A memorial plaque in the My Lai museum lists the names of those killed in the massacre. (Photo by Nissa Rhee, June 2014)

A life-size model of the My Lai massacre at the museum. (Photo by Nissa Rhee, June 2014)

A life-size model of the My Lai massacre at the museum. (Photo by Nissa Rhee, June 2014)

A sweater owned by one of the massacred children that was recovered from the My Lai massacre site is displayed in the museum. (Photo by Nissa Rhee, June 2014)

A sweater owned by one of the massacred children that was recovered from the My Lai massacre site is displayed in the museum. (Photo by Nissa Rhee, June 2014)

The My Lai site is not solely focused on the past, however. Outside the museum sits a large bonsai tree donated by US Army veteran Mike Boehm. The tree hints at the recent work of Boehm and his organization MQI to improve the lives of Vietnamese living near My Lai and to build friendships between Americans and Vietnamese 46 years on.

A Bonsai tree donated by US Army veteran Mike Bohem sits at the entrance of the My Lai massacre museum. (Photo by Nissa Rhee, June 2014)

A Bonsai tree donated by US Army veteran Mike Bohem sits at the entrance of the My Lai massacre museum. (Photo by Nissa Rhee, June 2014)

Later this week, I’ll describe some of MQI’s projects in Quang Ngai, including building water wells, “compassion” houses, a school, and a peace park.

“I can’t think of two countries that have worked harder, done more, and done better to try to bring themselves together and change history and change the future and provide a future for people which is now very, very different.”

– US Secretary of State John Kerry talking about Vietnam and the United States in Ho Chi Minh City on Dec. 14, 2013

Kerry on the relationship between Vietnam and the US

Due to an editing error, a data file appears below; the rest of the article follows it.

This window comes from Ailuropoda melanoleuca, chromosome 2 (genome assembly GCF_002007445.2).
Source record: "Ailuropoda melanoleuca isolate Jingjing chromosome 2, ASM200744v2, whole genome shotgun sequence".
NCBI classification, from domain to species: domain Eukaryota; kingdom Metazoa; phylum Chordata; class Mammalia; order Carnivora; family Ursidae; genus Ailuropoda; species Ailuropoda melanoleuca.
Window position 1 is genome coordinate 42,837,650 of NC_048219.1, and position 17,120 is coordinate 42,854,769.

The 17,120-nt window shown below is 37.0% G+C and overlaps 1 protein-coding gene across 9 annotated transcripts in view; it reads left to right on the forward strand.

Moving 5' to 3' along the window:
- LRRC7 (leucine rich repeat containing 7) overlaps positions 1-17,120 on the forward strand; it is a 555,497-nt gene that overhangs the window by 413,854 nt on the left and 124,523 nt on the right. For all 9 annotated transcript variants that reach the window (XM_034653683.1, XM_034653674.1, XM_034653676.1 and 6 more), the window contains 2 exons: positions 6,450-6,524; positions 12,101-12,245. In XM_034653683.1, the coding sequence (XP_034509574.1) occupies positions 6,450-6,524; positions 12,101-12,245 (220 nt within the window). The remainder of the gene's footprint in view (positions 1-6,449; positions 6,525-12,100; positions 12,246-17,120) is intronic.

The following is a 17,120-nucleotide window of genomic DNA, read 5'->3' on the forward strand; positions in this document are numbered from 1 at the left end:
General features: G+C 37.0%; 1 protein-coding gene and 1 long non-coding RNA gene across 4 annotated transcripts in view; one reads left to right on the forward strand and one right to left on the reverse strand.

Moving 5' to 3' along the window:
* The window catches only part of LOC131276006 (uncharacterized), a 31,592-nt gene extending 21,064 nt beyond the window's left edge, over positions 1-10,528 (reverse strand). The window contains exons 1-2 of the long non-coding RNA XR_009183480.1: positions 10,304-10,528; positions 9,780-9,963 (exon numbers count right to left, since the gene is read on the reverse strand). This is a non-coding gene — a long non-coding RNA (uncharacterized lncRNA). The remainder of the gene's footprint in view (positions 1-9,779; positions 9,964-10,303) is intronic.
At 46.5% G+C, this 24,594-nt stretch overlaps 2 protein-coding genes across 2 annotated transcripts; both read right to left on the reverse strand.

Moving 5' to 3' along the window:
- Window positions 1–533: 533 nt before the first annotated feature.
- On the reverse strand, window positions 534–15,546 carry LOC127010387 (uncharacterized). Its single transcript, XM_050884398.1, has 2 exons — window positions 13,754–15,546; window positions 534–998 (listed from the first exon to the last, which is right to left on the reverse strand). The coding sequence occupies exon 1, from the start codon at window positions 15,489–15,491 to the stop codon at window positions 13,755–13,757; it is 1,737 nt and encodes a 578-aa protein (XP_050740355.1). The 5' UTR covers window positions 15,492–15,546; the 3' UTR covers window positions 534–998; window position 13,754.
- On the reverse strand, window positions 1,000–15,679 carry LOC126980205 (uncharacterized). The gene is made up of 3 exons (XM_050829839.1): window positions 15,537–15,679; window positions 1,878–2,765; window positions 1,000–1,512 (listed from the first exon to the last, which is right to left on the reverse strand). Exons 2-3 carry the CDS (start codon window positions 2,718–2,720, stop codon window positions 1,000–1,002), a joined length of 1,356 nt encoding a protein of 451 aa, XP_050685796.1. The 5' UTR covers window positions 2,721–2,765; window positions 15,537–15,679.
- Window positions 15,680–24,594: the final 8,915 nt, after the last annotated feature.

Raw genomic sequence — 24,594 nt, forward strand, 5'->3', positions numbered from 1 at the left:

Vietnam

Back from Vietnam

Photograph, Vietnam
The South Vietnamese presidential palace as it looks today. (Photo by Nissa Rhee, June 2014)

The South Vietnamese presidential palace as it looks today. (Photo by Nissa Rhee, June 2014)

I just returned from a short trip to Vietnam to visit some humanitarian projects run by American veterans and historical sites. Despite the sweltering hot June weather, I was able to see much on my journey from the south to north, including the location of the My Lai massacre and the former DMZ.

Over the next week, I’ll be sharing some photos and details from my trip on this site, starting today with Saigon. But first … A special thanks to all of the veterans who have sent me emails and videos recently detailing their trips back to Vietnam! I promise that I will share your letters and stories here soon. And if you have a story to share, you can always email me at nissarhee [at] gmail dot com. Thanks!

Saigon is where it all began and where it came to an end. On this trip, I visited the “Reunification Palace” — the former South Vietnamese presidential palace. A New York Times architecture critic once called the palace “the sexiest building in Southeast Asia,” and while I was more interested in the historical importance of the palace, he definitely had a point. Apart from the basement bunkers and war rooms, the palace could easily be mistaken for a playboy mansion with its dance hall, movie theater, and gambling room.

The Vietnam War officially came to a close at the palace on April 30, 1975 when a North Vietnamese tank knocked through the gates of the palace and accepted the president’s surrender. It was here that the North’s Colonel Bui Tin famously told the president and his supporters: “You have nothing to fear. Between the Vietnamese there are no victors and no vanquished. Only the Americans have been beaten. If you are patriots, consider this a moment of joy. The war for our country is over.”